Hackers Make Tesla Autopilot Swerve Into Oncoming Traffic Using Just Stickers

Keen Lab

Automated cars have a hill to climb if they want to win over people's trust. A Reuters poll released yesterday revealed that half of US adults think self-driving vehicles are more dangerous than conventional vehicles, whilst a poll in March found that 73 percent of Americans say they are too afraid to ride in a fully-automated vehicle, up from 49 percent in 2017.

If you're one of these people, this story probably won't do anything to reassure you, but please try to remember this kind of problem being flagged up is a good thing, because it's a flaw that the industry now knows about and can try to fix. Tesla actually wants people to find these faults, and offers a "bug bounty" of a free Model 3 Tesla to anyone who finds a bug, in order to help make them safer.

Bear that in mind as you read this next bit.

Researchers at cybersecurity firm Keen Lab have managed to cause a Tesla's self-driving feature to swerve off course and into the wrong lane, using just a few stickers they placed on the road. 

In a paper published last week, researchers first tried to confuse the Tesla by blurring out markings on the left lane. The system easily recognized this, and the team concluded that "it is difficult for an attacker to deploy some unobtrusive markings in the physical world to disable the lane recognition function of a moving Tesla vehicle."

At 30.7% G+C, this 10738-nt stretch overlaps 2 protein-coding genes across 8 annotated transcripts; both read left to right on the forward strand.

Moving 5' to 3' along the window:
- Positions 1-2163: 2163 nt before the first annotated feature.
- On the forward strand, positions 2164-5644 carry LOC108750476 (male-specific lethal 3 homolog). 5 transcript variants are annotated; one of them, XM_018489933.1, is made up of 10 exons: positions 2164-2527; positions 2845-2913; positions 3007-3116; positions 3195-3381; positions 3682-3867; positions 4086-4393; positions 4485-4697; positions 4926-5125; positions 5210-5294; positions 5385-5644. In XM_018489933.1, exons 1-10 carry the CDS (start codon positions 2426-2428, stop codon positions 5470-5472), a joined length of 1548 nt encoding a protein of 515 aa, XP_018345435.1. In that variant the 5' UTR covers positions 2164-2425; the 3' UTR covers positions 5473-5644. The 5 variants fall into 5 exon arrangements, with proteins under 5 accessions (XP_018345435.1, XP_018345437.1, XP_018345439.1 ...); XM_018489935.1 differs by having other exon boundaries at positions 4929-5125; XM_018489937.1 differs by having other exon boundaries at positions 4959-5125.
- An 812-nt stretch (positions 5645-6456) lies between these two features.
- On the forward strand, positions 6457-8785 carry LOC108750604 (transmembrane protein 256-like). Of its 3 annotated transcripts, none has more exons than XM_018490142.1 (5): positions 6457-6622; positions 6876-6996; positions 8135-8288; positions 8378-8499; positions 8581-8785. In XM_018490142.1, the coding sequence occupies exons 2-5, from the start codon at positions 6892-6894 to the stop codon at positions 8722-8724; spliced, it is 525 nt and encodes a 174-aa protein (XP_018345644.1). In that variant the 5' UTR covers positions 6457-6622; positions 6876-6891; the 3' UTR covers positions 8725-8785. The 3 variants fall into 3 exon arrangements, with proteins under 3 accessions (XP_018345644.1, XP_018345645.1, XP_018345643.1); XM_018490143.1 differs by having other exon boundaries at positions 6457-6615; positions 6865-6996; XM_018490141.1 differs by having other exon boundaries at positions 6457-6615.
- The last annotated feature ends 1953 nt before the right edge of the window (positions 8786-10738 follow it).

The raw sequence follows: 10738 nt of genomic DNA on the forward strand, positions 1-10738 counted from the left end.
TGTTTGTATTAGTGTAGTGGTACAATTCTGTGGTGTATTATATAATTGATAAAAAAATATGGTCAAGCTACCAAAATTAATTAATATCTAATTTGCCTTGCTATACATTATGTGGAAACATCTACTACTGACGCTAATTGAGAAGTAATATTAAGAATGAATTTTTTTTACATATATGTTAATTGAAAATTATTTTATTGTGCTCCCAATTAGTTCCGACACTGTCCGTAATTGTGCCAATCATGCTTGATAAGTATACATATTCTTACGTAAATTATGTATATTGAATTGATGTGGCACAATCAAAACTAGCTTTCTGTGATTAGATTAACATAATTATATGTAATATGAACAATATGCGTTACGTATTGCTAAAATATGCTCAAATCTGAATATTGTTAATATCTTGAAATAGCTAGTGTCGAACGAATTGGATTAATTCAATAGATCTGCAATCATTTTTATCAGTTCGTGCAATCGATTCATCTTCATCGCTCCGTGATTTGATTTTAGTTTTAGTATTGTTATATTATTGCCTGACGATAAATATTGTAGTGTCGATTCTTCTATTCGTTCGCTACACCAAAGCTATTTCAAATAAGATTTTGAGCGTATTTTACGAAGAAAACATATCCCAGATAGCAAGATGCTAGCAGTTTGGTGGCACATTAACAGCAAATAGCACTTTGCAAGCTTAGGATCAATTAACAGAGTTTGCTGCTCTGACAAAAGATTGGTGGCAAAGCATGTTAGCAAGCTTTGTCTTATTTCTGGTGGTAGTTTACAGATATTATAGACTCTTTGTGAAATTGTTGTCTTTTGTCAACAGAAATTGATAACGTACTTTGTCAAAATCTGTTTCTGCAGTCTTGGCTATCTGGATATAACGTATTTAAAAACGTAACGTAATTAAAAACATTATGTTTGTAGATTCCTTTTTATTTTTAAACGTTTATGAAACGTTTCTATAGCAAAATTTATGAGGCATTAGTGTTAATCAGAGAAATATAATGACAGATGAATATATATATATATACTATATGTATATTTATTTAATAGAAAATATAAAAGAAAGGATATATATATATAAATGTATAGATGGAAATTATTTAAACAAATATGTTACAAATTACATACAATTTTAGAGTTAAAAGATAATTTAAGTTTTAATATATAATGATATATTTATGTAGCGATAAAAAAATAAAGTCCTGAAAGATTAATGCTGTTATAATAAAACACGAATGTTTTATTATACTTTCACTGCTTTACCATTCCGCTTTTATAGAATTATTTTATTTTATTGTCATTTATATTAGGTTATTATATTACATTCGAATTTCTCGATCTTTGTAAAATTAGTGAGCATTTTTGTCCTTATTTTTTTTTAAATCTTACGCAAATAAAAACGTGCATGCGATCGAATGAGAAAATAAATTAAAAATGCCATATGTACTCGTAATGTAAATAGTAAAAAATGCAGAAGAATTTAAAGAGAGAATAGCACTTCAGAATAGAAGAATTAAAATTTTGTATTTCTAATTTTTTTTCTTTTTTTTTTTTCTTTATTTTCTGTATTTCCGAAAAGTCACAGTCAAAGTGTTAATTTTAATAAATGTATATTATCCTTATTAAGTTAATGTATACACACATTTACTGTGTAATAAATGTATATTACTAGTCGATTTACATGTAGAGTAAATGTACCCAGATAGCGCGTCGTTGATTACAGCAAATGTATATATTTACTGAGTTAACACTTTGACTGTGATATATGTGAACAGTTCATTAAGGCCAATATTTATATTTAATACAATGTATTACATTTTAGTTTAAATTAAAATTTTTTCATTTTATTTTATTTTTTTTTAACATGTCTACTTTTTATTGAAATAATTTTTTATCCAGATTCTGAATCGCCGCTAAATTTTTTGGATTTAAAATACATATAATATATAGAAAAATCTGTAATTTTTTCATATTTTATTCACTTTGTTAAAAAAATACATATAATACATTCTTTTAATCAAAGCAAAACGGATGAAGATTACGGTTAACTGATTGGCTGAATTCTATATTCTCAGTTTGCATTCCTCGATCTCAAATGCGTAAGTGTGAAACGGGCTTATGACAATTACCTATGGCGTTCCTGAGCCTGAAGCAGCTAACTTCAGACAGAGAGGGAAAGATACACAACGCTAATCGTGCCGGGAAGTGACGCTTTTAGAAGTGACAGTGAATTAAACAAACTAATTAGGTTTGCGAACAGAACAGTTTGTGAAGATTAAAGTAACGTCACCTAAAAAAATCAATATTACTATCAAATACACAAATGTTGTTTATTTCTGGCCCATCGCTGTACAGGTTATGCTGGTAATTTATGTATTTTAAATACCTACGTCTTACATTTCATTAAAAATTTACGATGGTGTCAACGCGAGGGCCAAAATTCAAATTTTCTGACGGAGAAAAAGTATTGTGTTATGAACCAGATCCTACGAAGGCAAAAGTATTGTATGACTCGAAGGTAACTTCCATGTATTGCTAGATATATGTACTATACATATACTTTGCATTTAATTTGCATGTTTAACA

So far so good.

However, the researchers then attempted a "fake lane attack," with much better (depending on your perspective) results.

By placing just three stickers on the floor, they were able to trick the Tesla into moving into the opposite lane, and potentially directly at oncoming traffic.

Keen Lab

"Misleading the autopilot vehicle to the wrong direction with some patches made by a malicious attacker... is more dangerous than making it fail to recognize the lane," the researchers write in the paper.

"Tesla autopilot module’s lane recognition function has a good robustness in an ordinary external environment (no strong light, rain, snow, sand, and dust interference), but it still doesn’t handle the situation correctly in our test scenario."

What's worrying about this attack is how easy it is for potential malicious attackers, as you wouldn't even have to connect to the vehicle physically or remotely. 

"This kind of attack is simple to deploy, and the materials are easy to obtain."

The team hopes that the potential defects they exposed can be dealt with by the manufacturers, helping them improve the stability and reliability of their automated car systems.


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